Friday, October 26, 2012

In 2000 Democrats Were Mad About Florida And Bush v. Gore, Not The Electoral-Popular Split

With some chance of Romney winning the popular vote while Obama wins the electoral college people are speculating about a reverse of the 2000 outcomes. FiveThirtyEight puts the probability of this at 5.3%, with the opposite split at 1.9%, while old Bush political consultant Mark McKinnon says "it’s a 50/50 possibility — or more." (I have greater faith in Nate's numbers -- my guess is that Karen Tumulty's story just contains quotes from the people who think it's the most likely.)  Josh Marshall describes how "Democrats were crushed and outraged."

People rightly remember a lot of Democratic outrage after the 2000 results, but I worry that people are misremembering what exactly it was about. It wasn't really about the popular vote - EC split. Some people wanted to get rid of the electoral college (I still do; state boundaries are arbitrary and I see no good reason to use them in determining who wins a presidential election). But Democrats fully accepted the legitimacy of the electoral college for that election, on the general principle that those were just the rules of the game. Democrats weren't happy that things turned out as they did, but the general view wasn't that Bush was an illegitimate president because he didn't win a plurality of the popular vote.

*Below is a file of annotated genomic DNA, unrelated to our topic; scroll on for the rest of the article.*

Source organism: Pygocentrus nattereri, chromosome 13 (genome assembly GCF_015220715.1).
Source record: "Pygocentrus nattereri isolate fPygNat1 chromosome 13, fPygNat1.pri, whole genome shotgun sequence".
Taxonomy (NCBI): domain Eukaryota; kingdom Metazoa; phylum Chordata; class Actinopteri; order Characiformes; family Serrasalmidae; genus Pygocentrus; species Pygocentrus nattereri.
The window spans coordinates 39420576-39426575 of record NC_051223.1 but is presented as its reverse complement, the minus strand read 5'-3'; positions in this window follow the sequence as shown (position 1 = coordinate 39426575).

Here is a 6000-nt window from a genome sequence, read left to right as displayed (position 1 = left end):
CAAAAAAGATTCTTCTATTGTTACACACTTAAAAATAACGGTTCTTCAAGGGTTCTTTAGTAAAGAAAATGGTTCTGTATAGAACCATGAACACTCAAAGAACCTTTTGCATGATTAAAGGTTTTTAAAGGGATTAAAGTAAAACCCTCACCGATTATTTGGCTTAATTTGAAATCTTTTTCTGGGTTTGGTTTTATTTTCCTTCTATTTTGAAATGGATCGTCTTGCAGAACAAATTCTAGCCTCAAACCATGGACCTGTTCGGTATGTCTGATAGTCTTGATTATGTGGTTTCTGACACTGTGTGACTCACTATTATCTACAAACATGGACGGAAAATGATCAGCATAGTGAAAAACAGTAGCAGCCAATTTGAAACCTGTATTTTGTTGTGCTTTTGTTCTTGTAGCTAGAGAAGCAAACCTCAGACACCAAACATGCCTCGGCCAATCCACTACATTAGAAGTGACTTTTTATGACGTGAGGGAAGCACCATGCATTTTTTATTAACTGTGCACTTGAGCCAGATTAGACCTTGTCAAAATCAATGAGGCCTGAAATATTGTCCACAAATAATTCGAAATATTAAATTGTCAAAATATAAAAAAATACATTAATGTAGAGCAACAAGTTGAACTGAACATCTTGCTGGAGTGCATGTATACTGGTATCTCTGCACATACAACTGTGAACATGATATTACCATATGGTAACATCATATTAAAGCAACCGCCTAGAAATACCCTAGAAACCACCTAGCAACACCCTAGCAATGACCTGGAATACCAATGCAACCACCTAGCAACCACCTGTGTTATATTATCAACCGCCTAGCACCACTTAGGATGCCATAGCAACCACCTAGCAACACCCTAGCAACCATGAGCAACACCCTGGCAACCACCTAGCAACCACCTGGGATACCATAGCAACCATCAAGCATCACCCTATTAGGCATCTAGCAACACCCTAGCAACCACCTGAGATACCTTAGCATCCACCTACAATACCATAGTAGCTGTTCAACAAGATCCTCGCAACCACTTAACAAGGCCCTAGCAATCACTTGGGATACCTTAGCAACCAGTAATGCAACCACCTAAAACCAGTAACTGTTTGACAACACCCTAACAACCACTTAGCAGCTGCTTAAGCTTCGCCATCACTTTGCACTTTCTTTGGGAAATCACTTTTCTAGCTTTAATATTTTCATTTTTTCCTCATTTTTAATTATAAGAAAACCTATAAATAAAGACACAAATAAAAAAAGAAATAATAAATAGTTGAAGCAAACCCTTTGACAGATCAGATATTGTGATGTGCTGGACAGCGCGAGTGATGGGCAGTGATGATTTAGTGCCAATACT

The real reasons for outrage were in the nakedly partisan behavior of the Supreme Court, in trying to shut down further vote counting that might've given Gore the victory. You can read Scott Lemieux' 10-year retrospective for more on that. There was also a lot of frustration with the pre-election mischief of Katherine Harris and the Florida state government, which provided African-Americans with mistake-prone voting equipment and erroneously purged many of them from the voter rolls. There was also the weird business of the 'butterfly ballot' which confused enough elderly Jewish voters into voting for Pat Buchanan to swing the election. There was also Ralph Nader, though that's it's own issue.

In short, Democratic outrage after 2000 wasn't so much about the electoral college as it was about the sense that a plurality of Florida voters had gone to the polls trying to vote for Al Gore, and because of a variety of shenanigans the state had recorded a plurality of votes for George W. Bush.  The electoral college wasn't the thing.
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